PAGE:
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Japan firm unveils radiation-gauging smartphone
by Staff Writers
Tokyo (AFP) May 29, 2012

Mobile phone operator Softbank on Tuesday unveiled a smartphone that can measure radiation as consumers in Japan clamour for reassurance following last year's Fukushima nuclear disaster.

The latest model in the firm's Pantone series comes complete with a sensor that enables users to see at the touch of a button how much radiation they are being exposed to.

The phone, which the company is putting on general sale from July, can also keep a record of exposure in every location the phone has been to, Softbank said in a statement, adding that it can detect gamma rays in a range of 0.05-9.99 microsieverts per hour.

Japan's top operator NTT DoCoMo at a tech fair last year showcased a smartphone with a changeable "jacket" that measures radiation levels. DoCoMo at that time said they were undecided on the product's commercial launch.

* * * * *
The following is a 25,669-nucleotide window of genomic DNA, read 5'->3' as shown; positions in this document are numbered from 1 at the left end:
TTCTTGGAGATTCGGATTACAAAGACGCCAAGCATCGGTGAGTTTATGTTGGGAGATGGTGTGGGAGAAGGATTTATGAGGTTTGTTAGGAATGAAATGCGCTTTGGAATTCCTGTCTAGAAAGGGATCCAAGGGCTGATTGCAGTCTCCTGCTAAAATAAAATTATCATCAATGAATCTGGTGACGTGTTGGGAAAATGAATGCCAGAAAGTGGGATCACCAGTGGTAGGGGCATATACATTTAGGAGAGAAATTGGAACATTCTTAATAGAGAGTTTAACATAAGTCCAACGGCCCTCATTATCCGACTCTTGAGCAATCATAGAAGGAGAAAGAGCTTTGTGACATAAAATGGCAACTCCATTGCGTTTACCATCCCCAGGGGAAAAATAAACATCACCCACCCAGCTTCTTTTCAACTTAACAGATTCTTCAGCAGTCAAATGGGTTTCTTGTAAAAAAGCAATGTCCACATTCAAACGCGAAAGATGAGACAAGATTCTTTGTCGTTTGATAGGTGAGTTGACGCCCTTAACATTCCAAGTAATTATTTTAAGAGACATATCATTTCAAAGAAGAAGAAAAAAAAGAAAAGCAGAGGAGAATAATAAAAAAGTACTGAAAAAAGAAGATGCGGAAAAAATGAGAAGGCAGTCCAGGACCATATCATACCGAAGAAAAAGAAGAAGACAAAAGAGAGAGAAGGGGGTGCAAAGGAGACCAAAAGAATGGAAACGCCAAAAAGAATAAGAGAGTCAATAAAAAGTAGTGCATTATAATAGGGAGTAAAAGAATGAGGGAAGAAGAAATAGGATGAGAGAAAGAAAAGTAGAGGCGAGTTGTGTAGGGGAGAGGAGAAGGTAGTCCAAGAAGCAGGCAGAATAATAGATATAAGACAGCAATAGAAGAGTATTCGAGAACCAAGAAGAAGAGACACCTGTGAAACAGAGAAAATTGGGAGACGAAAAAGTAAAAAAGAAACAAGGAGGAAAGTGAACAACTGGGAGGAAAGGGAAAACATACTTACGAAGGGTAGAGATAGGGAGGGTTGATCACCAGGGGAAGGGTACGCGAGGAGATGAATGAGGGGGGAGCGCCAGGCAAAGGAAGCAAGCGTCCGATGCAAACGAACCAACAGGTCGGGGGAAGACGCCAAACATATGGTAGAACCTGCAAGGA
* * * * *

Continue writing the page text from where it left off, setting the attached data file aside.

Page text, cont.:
Many people in Japan remain concerned about radiation since the 9.0-magnitude quake and tsunami of March 2011 sparked the world's worst nuclear crisis in a generation at the Fukushima atomic plant.

Worries over the health implications of the radioactive leak have sent demand for radiation-measuring devices soaring in Japan.


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Experts write on the risks of low-level radiation
Los Angeles, CA (SPX) May 07, 2012
Each time a release of radioactivity occurs, questions arise and debates unfold on the health risks at low doses-and still, just over a year after the disaster at the Fukushima Nuclear Power Station, unanswered questions and unsettled debates remain. Now a special issue of the Bulletin of the Atomic Scientists, published by SAGE, examines what is new about the debate over low-dose radiatio ... read more

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